The timing of Rosh HaShana , the Jewish ✡️ New Year, has always made a lot of sense to me.
In September 🍁🍂, most of us are done with summer vacations. 🏖️
If you have children in school 🏫 (something that is largely in my rear view mirror), September is a good time to refocus on work.
If you are Jewish, this is the season to take stock in what changes you would like to make in your life.
What will you do to be sure that you are “inscribed in the book of life” for another year?
How will you become a better person?
What positive personal habits do you want to cultivate?
As a coach, I also know that the start of the year is a popular time to make changes in our professional lives and in our careers.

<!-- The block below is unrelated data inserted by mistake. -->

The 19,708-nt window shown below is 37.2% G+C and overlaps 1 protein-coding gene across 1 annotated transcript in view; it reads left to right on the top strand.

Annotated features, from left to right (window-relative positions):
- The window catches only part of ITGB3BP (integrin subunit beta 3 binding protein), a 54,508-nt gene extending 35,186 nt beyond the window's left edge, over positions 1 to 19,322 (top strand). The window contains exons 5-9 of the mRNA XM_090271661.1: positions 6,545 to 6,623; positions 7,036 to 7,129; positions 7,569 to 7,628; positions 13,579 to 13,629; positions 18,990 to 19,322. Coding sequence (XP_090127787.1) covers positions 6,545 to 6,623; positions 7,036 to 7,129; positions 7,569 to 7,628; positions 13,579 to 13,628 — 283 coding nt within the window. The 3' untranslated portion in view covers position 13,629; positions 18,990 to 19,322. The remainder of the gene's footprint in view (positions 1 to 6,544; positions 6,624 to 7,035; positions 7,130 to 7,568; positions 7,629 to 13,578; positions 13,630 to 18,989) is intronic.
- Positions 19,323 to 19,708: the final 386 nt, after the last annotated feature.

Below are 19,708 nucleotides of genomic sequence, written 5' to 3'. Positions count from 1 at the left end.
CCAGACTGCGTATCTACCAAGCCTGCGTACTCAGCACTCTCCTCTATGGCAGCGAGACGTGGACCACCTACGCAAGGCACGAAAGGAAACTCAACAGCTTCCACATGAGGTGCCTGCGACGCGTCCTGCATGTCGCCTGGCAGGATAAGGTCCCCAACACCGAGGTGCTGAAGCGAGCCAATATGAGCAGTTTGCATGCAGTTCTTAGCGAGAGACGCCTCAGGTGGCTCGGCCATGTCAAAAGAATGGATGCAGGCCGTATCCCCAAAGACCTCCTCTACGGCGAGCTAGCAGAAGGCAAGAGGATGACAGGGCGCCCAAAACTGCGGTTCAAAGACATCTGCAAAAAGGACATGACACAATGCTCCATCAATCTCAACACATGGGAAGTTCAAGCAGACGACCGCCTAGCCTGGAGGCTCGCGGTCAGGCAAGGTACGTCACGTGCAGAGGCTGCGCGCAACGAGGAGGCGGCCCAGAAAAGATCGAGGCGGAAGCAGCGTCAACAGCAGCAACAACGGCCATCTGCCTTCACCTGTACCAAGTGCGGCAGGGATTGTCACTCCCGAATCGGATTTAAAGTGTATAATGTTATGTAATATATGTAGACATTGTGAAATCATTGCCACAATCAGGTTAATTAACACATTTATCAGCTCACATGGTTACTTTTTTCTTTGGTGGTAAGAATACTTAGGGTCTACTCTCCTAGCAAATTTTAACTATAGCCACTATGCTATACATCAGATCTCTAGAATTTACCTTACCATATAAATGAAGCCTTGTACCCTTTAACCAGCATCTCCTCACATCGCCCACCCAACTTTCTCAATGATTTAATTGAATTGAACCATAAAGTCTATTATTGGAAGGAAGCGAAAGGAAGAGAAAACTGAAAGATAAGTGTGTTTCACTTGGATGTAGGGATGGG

In the last several weeks, I’ve had a lot of lawyers reach out to me because they want to build their practice, find a better career fit, or manage their firm more effectively.
For the most part, I’m not that observant (although the passing of my parents at the start of the pandemic did give the concept of the “book of life” new meaning to me in September of 2020).
What I appreciate most about the timing of the Jewish New Year is that it creates one more opportunity each year for a fresh start.
If you screw up in September, there is always January. 😜
This has been a great year for me professionally and while the meaning of Rosh HaShana is more about what I will do to be a better person, I’m excited for 5784 as I continue to focus exclusively on coaching.
And if I lapse somehow, personally or professionally, there’s always 2024.
Best wishes to all of my Jewish friends and colleagues for a sweet new year (and anyone else who is just excited about the promise of the fall!